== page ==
Build yourself a little flat top baseboard with a softwood top
surface that can be put away in a wardrobe...
Buy (lots of) trains, set track, how-to and prototype books and
The experience of "playing" will give you a better idea of what is
practical and possible.
The prototype books will allow you to identify what you want to
At the risk of sounding arrogant..........consider going into
N scale instead of Z. Z scale is EXPENSIVE and hard to
keep running and hard to work on. If you are set on Z scale
by all means go ahead; there is more available in Z now than
ever before. But N scale has so much more and at lower prices.
Gee, MTL rolling stock is cheaper in Z than N. And there are locos available
cheaper than Kato N scale locos. True, track costs a bit more than N.
But the 1200 members of the Z_Scale list on Yahoo don't seem to have massive
"running" problems with Z. Clean track is all it really takes. But that
applies to all scales.
True, you will have to scratch build a few things, but as you point out, that's
getting a lot better in the last year or two.
Z scale isn't just for coffee tables anymore. Give it a try. Look at this
If you are just starting out, I'd recommend N scale. You'll find a lot
more hobby shops with a nice selection, more books related to N scale,
and it is a lot less expensive. Take a look at what some others with an
apartment layout have done in N scale. N scale Webring has several
My N scale railroad is along a bedroom wall in our apartment:
Z-Track Magazine has several Z scale railroads:
Bill's Railroad Empire
N Scale Model Railroad:
I'd like to hear how this works out: I keep going nowhere fast because I keep
feeling that I should plan everything out in advance, but then it starts
sounding too deadly serious, so the whole project stalls! The only time I
actually got something going was when I just picked up tools and built something
which felt sorta right, and I didn't worry too much about the specifics. I'm
starting to suspect that this kind of happy chaos is an essential part of the
learning process, and that as a beginner, it's not realistic for me to have a
razor-sharp focus on what my layout will be; that maybe I ought to just be
content to start with an interesting hodgepodge of terrain and eras, and over
time, by weeding out stuff that I don't enjoy modeling as much as I thought I
would, the layout will hopefully become more focused, without any "work" on my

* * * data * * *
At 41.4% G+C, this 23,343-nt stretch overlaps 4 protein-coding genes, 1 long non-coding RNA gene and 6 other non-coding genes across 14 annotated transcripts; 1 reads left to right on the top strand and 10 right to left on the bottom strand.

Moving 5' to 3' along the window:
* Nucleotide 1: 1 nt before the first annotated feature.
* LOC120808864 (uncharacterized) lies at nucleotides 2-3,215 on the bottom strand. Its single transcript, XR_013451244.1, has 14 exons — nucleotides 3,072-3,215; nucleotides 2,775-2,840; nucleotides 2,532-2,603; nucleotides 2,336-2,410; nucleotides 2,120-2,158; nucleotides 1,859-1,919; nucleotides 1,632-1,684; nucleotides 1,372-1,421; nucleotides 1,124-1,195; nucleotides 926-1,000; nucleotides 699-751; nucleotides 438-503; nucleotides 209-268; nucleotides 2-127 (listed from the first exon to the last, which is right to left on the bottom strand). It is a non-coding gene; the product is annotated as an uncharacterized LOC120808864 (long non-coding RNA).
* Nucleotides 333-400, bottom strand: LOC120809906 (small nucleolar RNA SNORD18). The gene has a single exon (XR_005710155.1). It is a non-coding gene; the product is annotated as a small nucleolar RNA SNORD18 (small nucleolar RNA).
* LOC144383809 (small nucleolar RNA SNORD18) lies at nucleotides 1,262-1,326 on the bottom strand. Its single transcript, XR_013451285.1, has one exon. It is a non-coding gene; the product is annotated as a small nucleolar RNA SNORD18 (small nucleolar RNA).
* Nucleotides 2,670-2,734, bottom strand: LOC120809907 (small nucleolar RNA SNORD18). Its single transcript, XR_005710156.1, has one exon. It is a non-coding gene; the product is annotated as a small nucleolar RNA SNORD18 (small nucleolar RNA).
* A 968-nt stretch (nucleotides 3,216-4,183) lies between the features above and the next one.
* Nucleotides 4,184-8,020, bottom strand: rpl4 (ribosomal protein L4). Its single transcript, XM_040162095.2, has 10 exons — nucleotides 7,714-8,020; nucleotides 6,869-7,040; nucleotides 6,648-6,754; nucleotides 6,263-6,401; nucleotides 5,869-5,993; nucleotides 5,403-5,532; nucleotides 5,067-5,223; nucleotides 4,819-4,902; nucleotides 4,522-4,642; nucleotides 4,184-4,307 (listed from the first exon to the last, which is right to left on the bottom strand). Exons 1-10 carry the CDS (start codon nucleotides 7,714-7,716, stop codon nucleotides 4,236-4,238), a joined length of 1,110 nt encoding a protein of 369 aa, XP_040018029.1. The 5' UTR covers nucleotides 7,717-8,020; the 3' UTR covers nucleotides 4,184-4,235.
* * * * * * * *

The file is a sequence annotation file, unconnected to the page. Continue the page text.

part. I figure a good-sized shoebox will hold a lot of temporarily retired
I currently have hardly-used Swiss-prototype Marklin items, as well as
USA-prototype by Micro-Trains, but think maybe I could've made life simpler by
buying one of the smaller Marklin starter sets with the tiny German tank engine
and a couple of cars: A short engine and 2-axle cars would look okay going
around tight turns, and unlike my Swiss electrics, you don't have to give a
thought about catenary wires! And though I already own electric switches, I'm
thinking that maybe I should just start by building a glorified oval. Have you
picked up the latest Model Railroader magazine? There's a Z layout featured
therein; no switches, and no buildings either, but the trains look great as
displayed in that sparse landscape.
Two things I will probably AVOID for now? Modern USA railroading, for one (well,
a branch could have possibilities, given shorter trains and more varied rolling
stock). I live outside of Denver, and as pretty as those SF warbonnets and
orange BNSF paint jobs are, capturing the feel of a modern coal train, which may
involve 5x of the big 6-axle locos, and 100+ identical BN aluminum sided hoppers
just ain't going to look good on any layout that I can accomodate right now. The
other thing I'll avoid for now are long passenger cars: They just look strange
on a smallish layout.
I thank all of you for your comments. I find that they are giving me
much to think about. I have been looking into both N & Z. Both are
interesting and challenging. I do like the challenge of something
By the way, Bill K, (ZBendTrack), I also live in Houston near the
Galleria on Chimney Rock.
Perhaps we could get together?
Jeff and Jim:
First, consider the use of view blocks (in any scale) when you turn a train.
Not only does it cover up the "Lionel" look of overhang, the philological
effect is outstanding -- the train that "emerges" is not the train that
"disappeared" even though we know it is. Use mountains, buildings, trees,
tunnels or terrane that partially or fully hide the train in the turn. Almost
none of us (in any scale) can match the prototype radiuses.
Second, both of you (small and large layout goals) may find value in this Z
It discusses a concept that covers modular layouts from 36 inches long to 36
feet long that can "connect together." At the 2002 NMRA National Train Show we
cobbled together 30 scale miles of mainline from groups around the country who
practice Z-Bend Track.
Where's some photos:
Hope some of these ideas help. Emails to me at firstname.lastname@example.org are always
PS: Jim, we are less than 2 miles apart.